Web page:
Sam Shepard: the playwright remembered
As the Royal Court stages a celebration of the playwright, Michael Coveney reflects on his extraordinary body of work
The Royal Court offered a sneak preview this week of Johnny Flynn and Kit Harington in Sam Shepard's True West which opens, in Matthew Dunster's revival, at the Vaudeville at the end of next week. You probably thought, like me, this was a play we don't really need to see again. And, like me, you were wrong.
Their coruscating scene of fraternal double-cross was part of a celebration of the life and work of Shepard in a theatre he graced many times. As veteran Kenneth Cranham, who appeared in some thirteen plays at the Court between 1966 and 1981, said, that era was distinguished by two Sams in Sloane Square: Beckett and Shepard. Quite apart from the British writers…
Sam Shepard was a poet, and a poet of landscape
Like Beckett, and in his own distinctive fashion, Shepard was a poet, and a poet of landscape, the motel on the edge of the desert, the race-track, family secrets and rock and roll. His great friend Stephen Rea, who co-curated the occasion with director Nancy Meckler and actor Lloyd Hutchinson, said he was the only intellectual who protested the Iraq war in the theatre (in Kicking a Dead Horse).
He was also a cowboy who fetched up in Greenwich Village, went on the road with Bob Dylan, lived on a ranch, wrote and was close to Patti Smith and – our good luck – came to live in London with his first wife, O-Lan, who reminisced movingly on the stage on Monday afternoon, sang a song Sam loved about the Mississippi, and said how their son, Jessie, had been the catalyst in bringing her closer to Sam's second wife, Jessica Lange, and their two children.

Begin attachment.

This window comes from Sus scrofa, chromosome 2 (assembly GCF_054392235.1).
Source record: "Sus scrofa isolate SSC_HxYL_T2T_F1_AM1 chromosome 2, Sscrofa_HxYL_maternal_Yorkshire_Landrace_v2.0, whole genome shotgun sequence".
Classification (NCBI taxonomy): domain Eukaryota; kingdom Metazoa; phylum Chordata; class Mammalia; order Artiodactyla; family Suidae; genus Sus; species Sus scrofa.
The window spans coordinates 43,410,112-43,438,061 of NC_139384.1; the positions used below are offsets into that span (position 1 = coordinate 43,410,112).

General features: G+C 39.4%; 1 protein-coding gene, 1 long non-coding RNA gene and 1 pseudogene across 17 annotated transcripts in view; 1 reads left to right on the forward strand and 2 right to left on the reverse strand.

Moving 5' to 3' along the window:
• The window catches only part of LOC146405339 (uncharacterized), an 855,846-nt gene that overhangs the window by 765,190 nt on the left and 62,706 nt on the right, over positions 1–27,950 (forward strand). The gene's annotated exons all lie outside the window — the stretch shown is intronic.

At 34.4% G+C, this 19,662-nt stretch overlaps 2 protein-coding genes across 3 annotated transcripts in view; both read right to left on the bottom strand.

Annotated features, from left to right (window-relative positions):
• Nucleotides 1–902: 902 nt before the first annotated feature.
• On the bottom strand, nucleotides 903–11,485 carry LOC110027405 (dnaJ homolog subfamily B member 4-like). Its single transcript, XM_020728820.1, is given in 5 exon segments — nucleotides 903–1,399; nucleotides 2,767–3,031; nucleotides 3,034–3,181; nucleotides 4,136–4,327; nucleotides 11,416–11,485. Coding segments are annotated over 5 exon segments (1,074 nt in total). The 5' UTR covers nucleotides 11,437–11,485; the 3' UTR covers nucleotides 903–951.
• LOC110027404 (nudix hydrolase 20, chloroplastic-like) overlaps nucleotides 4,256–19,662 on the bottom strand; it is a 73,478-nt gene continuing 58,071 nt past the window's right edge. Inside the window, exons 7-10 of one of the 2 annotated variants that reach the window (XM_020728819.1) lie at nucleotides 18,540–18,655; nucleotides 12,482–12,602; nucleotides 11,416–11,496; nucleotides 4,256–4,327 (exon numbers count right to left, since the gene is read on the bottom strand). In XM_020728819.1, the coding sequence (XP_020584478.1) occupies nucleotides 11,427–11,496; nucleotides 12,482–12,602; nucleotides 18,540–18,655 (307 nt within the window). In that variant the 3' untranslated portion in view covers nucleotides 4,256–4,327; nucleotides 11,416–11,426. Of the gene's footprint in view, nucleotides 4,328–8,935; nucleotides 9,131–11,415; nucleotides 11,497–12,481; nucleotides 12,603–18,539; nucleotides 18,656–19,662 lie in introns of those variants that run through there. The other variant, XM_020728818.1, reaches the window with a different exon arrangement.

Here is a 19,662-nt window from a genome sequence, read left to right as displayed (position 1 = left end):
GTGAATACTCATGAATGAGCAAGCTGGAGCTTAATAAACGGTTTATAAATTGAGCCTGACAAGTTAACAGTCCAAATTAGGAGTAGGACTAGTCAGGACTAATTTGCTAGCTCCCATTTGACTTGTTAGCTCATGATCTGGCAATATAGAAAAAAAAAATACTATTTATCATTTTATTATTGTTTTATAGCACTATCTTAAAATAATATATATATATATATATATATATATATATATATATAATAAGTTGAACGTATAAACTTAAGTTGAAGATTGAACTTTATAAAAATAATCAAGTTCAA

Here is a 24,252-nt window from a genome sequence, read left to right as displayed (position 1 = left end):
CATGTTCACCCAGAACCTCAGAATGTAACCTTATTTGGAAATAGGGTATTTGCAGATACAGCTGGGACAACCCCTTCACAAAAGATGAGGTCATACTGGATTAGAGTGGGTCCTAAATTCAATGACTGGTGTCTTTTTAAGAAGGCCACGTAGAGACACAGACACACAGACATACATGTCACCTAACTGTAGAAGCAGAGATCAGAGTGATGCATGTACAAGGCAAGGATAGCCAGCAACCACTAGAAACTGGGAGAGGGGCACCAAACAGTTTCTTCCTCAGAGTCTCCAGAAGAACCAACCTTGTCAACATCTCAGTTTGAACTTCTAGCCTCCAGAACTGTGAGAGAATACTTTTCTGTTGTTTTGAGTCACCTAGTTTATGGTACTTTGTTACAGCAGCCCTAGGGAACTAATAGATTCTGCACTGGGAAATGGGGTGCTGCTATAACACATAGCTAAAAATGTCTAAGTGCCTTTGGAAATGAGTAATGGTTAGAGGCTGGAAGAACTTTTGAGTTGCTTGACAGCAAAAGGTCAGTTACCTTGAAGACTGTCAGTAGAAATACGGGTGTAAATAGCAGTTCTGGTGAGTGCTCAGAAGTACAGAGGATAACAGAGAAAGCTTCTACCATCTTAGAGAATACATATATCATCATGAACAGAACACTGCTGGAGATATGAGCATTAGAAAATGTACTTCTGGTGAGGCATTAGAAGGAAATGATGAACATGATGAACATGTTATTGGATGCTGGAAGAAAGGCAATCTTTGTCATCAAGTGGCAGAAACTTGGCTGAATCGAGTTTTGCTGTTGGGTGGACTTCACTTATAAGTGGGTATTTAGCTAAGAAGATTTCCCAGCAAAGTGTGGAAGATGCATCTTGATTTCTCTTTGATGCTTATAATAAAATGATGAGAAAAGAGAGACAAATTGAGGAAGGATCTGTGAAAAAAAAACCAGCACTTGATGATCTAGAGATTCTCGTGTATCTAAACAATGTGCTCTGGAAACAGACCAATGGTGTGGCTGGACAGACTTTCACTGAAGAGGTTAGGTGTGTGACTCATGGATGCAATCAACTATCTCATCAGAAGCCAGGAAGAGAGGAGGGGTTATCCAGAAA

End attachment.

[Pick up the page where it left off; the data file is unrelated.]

He became a beacon for British playwrights
Sam and O-Lan's three year stay in London was a fruitful period of rehab and readjustment – he'd had a critical mauling at the Lincoln Centre in New York – and as well as the plays at the Court, notably Tooth of Crime (1974), Action (1975) and Geography of a Horse Dreamer (1974), there were plays at Hampstead Theatre and visits to Walthamstow dog track. He became such a beacon for British playwrights that Joe Penhall got the Guardian to pay for him to go and interview Shepard when he couldn't finish a play for the National.
Miranda Richardson, Indira Varma, Prasanna Puwanarajah and Kate Fleetwood read some revelatory snippets of prose and poetry; he was a genuinely funny writer, a hilarious litany of percussive phenomena in "Rhythm – in natural life, windscreen wipers, bird sounds, fire alarms, made Ginger Baker and Keith Moon look like "punk chumps." Puwanarajah and Jason Watkins performed a lost scene from his movie with Wim Wenders, Paris Texas (1984), and in Buried Child (1978), Rea and Marty Cruickshank repeated a searing scene they played back then but were now authentically old enough to inhabit
Hutchinson and Judith Roddy played an extract from Shepard's last play, commissioned by Rea for the Derry City of Culture in 2013. Shepard had asked Rea did he want the piece written to a theme, or just "balls out". "Oh, I think 'balls out'" said Rea. And it was. Ronke Adekoluejo sent us away with a haiku of Shepard's floating, elusive identity. A photographic portrait of this stunningly handsome and talented artist descended over the stage: "A Renaissance prince with a coyote howling in the distance".